“We strongly call upon all, in particular the government, to respect the constitutional provisions and principles of good governance, including accountability to the law,” they added in a statement issued by the French embassy, the current EU chair.

    EU ambassadors said they were troubled by “recent developments concerning the judicial system” after the General Prosecutor’s office said police refused its request to invite a man for questioning before he left Albania.

    The European Union has told Albania it needs to do more to fight organised crime and corruption as well as foster democracy and respect the independence of institutions if it wants to advance its bid to join the bloc.

    On Monday, the U.S. embassy voiced similar worries.

    “All cases should be fully, completely and independently investigated without any outside interference or threats to prosecutors. Respect of all independent institutions is essential for a healthy democracy,” the U.S. spokesman said.

    Fazlic flew to Tirana on a private jet last Wednesday and left one hour before his scheduled flight, and before prosecutors could catch up with him at the airport.

    Berisha has defended the police action, saying prosecutors could not order officers to hold someone for questioning.

    “Even if the worst enemy of the prime minister would have been stopped in this way, it would have been a big shame for the country,” Berisha told a news conference on Monday.

    “I cannot have another opinion … when this gentleman happens tobe a friend of the prime minister, a man who has contributed to my election campaign. I also said he would be investigated to see if he has taken any money from public funds.”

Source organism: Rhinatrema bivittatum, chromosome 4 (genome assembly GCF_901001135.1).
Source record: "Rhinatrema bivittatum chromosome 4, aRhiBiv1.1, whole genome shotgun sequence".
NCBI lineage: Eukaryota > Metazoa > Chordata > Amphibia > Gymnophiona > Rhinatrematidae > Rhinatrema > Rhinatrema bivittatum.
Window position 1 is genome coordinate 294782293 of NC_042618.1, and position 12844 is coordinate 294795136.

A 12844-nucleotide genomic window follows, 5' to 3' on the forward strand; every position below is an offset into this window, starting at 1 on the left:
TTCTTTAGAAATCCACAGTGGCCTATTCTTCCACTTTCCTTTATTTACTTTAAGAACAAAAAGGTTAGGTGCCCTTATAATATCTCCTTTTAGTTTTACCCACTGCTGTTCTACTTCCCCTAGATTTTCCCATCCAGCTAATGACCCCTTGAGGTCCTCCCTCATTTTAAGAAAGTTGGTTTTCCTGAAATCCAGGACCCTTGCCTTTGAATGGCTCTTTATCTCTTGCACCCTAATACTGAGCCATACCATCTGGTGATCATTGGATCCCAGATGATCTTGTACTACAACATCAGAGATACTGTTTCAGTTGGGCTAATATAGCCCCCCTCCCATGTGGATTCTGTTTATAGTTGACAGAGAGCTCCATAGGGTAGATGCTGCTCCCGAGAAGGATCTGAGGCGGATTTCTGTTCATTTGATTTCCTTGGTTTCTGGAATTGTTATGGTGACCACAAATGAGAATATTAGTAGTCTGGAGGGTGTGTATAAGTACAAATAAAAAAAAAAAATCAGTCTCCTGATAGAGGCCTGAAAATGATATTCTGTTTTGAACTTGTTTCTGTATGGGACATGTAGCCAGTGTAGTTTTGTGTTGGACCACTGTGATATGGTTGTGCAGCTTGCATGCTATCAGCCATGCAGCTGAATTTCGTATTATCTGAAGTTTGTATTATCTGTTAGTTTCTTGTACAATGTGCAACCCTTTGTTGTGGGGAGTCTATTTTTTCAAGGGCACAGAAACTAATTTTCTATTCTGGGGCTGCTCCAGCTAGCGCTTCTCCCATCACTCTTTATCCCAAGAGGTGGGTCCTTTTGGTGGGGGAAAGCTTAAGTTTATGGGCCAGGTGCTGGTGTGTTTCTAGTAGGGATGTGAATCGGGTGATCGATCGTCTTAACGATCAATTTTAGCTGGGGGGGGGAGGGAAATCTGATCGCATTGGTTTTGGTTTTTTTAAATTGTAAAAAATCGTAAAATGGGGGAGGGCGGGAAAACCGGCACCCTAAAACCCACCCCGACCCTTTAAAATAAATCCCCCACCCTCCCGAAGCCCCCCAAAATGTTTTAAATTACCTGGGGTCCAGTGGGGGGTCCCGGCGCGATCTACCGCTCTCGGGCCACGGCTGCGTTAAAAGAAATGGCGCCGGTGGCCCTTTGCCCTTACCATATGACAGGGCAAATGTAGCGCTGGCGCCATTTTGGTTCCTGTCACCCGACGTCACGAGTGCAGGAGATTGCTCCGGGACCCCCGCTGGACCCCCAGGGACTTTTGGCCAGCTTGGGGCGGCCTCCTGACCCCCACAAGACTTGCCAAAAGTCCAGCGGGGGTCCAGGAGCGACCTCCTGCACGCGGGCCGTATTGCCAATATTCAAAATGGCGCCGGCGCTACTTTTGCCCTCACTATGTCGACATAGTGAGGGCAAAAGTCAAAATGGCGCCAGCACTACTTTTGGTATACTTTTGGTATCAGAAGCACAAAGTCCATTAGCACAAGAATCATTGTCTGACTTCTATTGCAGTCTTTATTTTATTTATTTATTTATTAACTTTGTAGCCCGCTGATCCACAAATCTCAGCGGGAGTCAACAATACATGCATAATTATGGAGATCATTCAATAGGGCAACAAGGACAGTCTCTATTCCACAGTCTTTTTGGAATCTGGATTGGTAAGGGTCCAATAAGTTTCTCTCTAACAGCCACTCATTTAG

Berisha came to power in 2005 promising to govern with “clean hands”, but his government has also been accused of corruption and two of his ministers have had their immunities stripped to be investigated for abuse of office.

    After Prosecutor General Ina Rama asked her staff not to cave in to pressure after the row over Fazlic, Berisha said he would call in foreign experts to look into government corruption cases. His party said Rama could be investigated.

    source: Reuters


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    Albanian president visiting Boston

    Posted by franksupa on September 25, 2008

    albanian president boston,Alfred MOISIU usa visit

    QUINCY — September 25 2008

    Although Quincy is the City of Presidents, it’s not every day that it hosts a head of state.

    On Saturday, Albanian President Bamir Topi will be at the Alba Restaurant on Hancock Street to have lunch and meet about 200 guests.

    Restaurant owner Leo Keka, who emigrated from Albania in 1990, said when he heard the president wanted to visit his restaurant, he started researching the president’s political viewpoints and background.

    “This guy is a very interesting president. I don’t think I’d host any other (Albanian) president here,” Keka said.

    “Most of them are very bad, but (Topi)’s actually a good guy. …He’s really Westernized, which means a lot to us, because we grew up in a dictatorship.”

    President Topi is in Massachusetts for the 100th anniversary of the Albanian Orthodox Church in South Boston. While he is in the area, he is visiting several local Albanian-owned businesses, including Anthony’s Pier 4 in Boston.

    Keka said he has invited about 200 guests Saturday, both Albanians and non-Albanians, who have supported his efforts to raise money for Albanian causes.

    In May, Keka held an event in his restaurant to raise $25,000 for five children from Kosovo who were badly burned in a propane tank explosion.

    He said he is most excited to have President Topi recognize the hard work several of his friends have done to help Albanians.

    “I try not to forget where my roots are. We never forget where we come from. I love to say, ‘Hey, I’m Albanian.’”